Brandon Marteny was like any new business owner on Jan. 28, as he opened the doors at Gallery M115 at 115 West Main Street in Platteville for the first time. He was a little nervous, a little excited and a whole lot anxious about what the day would bring.
"When I unlocked the door, I wasn't expecting any one thing," he said. "I was ready for anything. I was hoping that I would be so busy that I wouldn't have time to sit down."
A steady stream of customers and visitors as well as a few sales left Marteny satisfied after his first day at the art gallery. Like other business owners, he let out a sigh of relief when he finally locked the doors again. But unlike other entrepreneurs, he had another worry on his mind over the weekend: homework. Besides a new business owner, Marteny is also a full-time student at the University of Wisconsin-Platteville. The Milton native is a business major with an emphasis in management and an art minor.
"I'm impressed with him," said Jack Luedtke, executive director of the Platteville Main Street Program. "He just took off and ran with it. He's very busy with school and everything, but he is really eager to make a go of it."
Marteny began planning the gallery in November with Carole Spelic', a lecturer in the UW-Platteville Performing and Visual Arts Department as well as College of Liberal Arts and Education liaison to the Pioneer Academic Center for Community Engagement.
"Brandon is an unusual combination of art student and business student. He is relentlessly creative but at the same time remarkably practical," Spelic' said. "It's an ideal pairing of interests, since many artists, including Brandon, would ideally make a living from their art, which means being an entrepreneur and having a business. By launching Gallery M115, he will gain an enormous amount of experience that he can apply to future endeavors."
Marteny worked out the details of the lease in December and worked all throughout January to ready the gallery and his plan. He is paying a reduced rent rate of $400 per month in rent until May 1, when rent jumps to $700. One of his innovative plans calls for students to pay $20 per month to display their works, plus 15 percent commission on their sales. The artists must also work five hours per week in the corner gallery. Non-students pay $50 each month and 25 percent commission.
"There's a lot of work that goes into running a business, a lot more than people realize, especially when there is no template," Marteny said. "I've created that as I've gone along."
The beginning entrepreneur is learning practical experiences, "like sales tax, license agreements, sign ordinances and all other aspects of business," said Luedtke. "It's a total business exposure, and I think he has a good combination of the art and business worlds."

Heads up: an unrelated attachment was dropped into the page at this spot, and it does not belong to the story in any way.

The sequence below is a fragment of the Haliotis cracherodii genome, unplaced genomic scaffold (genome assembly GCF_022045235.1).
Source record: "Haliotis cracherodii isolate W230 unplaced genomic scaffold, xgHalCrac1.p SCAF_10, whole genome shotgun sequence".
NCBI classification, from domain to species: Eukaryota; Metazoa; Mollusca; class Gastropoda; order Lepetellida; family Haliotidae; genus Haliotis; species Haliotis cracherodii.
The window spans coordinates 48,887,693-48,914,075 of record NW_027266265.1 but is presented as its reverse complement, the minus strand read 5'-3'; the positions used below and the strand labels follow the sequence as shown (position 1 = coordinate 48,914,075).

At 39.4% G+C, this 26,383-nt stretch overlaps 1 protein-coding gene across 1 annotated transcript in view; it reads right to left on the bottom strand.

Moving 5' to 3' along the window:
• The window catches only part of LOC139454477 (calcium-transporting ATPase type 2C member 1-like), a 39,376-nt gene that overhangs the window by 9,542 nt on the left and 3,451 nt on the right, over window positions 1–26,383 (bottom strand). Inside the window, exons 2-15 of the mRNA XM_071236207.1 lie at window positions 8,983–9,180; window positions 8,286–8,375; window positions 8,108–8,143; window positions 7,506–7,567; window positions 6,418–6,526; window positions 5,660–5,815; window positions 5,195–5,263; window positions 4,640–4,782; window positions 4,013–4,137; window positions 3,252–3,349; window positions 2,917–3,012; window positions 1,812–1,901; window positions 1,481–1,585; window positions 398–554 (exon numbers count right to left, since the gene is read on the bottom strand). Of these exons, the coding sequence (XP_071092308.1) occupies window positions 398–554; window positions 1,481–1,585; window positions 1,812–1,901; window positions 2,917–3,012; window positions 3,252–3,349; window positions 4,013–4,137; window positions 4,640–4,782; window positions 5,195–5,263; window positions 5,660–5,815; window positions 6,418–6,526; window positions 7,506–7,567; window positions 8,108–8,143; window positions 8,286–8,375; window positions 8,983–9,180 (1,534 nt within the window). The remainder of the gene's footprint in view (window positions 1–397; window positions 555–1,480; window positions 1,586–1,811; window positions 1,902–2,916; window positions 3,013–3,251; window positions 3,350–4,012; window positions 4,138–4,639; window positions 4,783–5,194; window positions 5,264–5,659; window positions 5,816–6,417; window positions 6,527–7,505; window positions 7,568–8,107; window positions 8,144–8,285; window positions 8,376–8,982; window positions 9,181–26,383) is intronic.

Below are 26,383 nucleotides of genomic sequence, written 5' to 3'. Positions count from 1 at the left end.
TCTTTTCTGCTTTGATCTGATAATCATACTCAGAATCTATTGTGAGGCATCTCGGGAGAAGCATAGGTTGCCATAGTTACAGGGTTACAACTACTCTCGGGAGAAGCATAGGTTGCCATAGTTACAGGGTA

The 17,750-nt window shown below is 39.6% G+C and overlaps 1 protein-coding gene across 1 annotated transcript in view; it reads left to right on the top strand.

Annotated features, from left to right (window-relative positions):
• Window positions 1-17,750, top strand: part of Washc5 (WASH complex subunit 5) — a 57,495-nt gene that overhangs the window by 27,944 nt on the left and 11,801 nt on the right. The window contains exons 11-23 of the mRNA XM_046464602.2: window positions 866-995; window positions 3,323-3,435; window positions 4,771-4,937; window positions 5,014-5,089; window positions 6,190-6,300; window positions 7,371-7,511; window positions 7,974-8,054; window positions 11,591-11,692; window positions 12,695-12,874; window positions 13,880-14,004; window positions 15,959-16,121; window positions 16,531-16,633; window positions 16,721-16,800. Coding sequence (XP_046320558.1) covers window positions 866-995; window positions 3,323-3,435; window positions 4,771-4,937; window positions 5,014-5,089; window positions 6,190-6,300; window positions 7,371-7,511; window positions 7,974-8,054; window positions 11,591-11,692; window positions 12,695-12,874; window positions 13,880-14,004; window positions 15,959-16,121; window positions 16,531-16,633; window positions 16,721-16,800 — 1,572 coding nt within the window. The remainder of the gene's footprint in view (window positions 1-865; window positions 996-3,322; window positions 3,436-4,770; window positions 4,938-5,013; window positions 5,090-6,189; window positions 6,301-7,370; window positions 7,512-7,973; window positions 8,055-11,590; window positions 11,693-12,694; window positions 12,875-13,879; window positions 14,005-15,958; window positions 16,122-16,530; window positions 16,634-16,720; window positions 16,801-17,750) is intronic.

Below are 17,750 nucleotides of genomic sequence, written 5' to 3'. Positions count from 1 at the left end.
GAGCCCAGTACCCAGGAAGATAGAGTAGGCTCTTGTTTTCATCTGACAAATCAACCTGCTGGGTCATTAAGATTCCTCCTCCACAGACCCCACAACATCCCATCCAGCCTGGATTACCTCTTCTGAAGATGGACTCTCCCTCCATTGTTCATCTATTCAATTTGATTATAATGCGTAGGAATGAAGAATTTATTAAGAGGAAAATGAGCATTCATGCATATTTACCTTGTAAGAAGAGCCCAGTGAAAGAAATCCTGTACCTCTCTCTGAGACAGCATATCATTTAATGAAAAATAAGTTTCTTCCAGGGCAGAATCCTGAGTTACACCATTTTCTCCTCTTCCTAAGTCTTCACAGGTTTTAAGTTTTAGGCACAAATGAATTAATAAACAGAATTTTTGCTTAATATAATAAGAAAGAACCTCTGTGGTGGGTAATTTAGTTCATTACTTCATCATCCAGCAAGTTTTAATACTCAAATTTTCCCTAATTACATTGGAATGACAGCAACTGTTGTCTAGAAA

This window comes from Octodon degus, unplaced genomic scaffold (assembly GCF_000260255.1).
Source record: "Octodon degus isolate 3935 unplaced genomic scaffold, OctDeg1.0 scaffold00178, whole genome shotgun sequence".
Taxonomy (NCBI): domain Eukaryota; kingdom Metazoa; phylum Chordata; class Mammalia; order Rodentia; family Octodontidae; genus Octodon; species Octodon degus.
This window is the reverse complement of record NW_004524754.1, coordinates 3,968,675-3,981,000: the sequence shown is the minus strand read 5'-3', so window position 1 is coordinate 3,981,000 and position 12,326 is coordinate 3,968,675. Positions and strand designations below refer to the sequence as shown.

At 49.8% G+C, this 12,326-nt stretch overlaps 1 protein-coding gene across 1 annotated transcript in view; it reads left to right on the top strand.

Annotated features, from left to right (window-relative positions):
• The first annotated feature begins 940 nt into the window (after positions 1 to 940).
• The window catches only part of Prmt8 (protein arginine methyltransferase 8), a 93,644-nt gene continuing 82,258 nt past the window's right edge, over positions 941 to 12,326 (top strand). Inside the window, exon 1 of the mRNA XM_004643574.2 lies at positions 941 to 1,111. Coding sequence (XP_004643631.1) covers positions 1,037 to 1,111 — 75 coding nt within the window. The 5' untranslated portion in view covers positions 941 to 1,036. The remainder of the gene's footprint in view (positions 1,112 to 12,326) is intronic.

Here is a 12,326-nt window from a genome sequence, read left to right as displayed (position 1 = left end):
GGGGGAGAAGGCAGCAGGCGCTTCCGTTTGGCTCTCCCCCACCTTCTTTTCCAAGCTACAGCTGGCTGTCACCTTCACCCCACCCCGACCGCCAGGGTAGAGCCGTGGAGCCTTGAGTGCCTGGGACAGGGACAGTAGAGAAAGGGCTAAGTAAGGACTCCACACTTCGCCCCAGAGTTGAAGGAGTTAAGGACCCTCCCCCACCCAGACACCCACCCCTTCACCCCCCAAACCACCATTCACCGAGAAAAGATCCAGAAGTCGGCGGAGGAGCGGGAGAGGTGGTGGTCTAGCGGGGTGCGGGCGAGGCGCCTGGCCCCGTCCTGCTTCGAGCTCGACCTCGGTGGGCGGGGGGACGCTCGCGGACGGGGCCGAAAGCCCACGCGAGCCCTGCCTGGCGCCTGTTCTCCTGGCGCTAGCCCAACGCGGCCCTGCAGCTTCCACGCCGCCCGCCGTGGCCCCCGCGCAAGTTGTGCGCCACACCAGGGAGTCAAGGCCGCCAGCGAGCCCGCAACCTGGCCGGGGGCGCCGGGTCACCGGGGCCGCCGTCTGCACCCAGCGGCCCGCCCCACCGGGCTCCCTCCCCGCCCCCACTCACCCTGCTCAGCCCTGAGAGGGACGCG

Gaining that experience is one reason Spelic' recommended Marteny start the business. "Participating in Gallery M115 is a crash course in marketing for any student," she said. "The opportunity to experience first-hand the complexity of a gallery-organizing schedules, understanding contracts, establishing commission percentages, creating compelling displays, learning what items sell, finding out who the audience is and how to interact with them-these activities will put our students in a stronger position when they leave school and enter the art market."
"This allows the opportunity for mostly students to have their artwork displayed who normally wouldn't," Marteny said. "Art is about expression. It's about making something visual that we can't express in words."
Luedtke said a strong art program is important for artists and the community.
"It has been proven across the country that art is an important component to a successful downtown because customers get exposed to those different types of art," he said. "It really is a vital piece."
The newest downtown business is open 11 a.m to 7 p.m. during the week and 9 a.m. to 5 p.m. Saturdays, although Marteny said, "one of my rules is if the lights are on, we're open."
He is earning independent study credit for management study as well as taking 12 other credits and working for UW-Platteville housing maintenance. "It's consuming all my time. The only day off I have is Sunday," he said.
Despite the time, Marteny wouldn't trade the experiences of giving artists a chance to display their works nor for the business lessons he has learned.
"Every day the thought crosses my mind, ‘this is a lot of work,' but then every day the thought also crosses my mind that says, ‘this is so much fun,' " he said.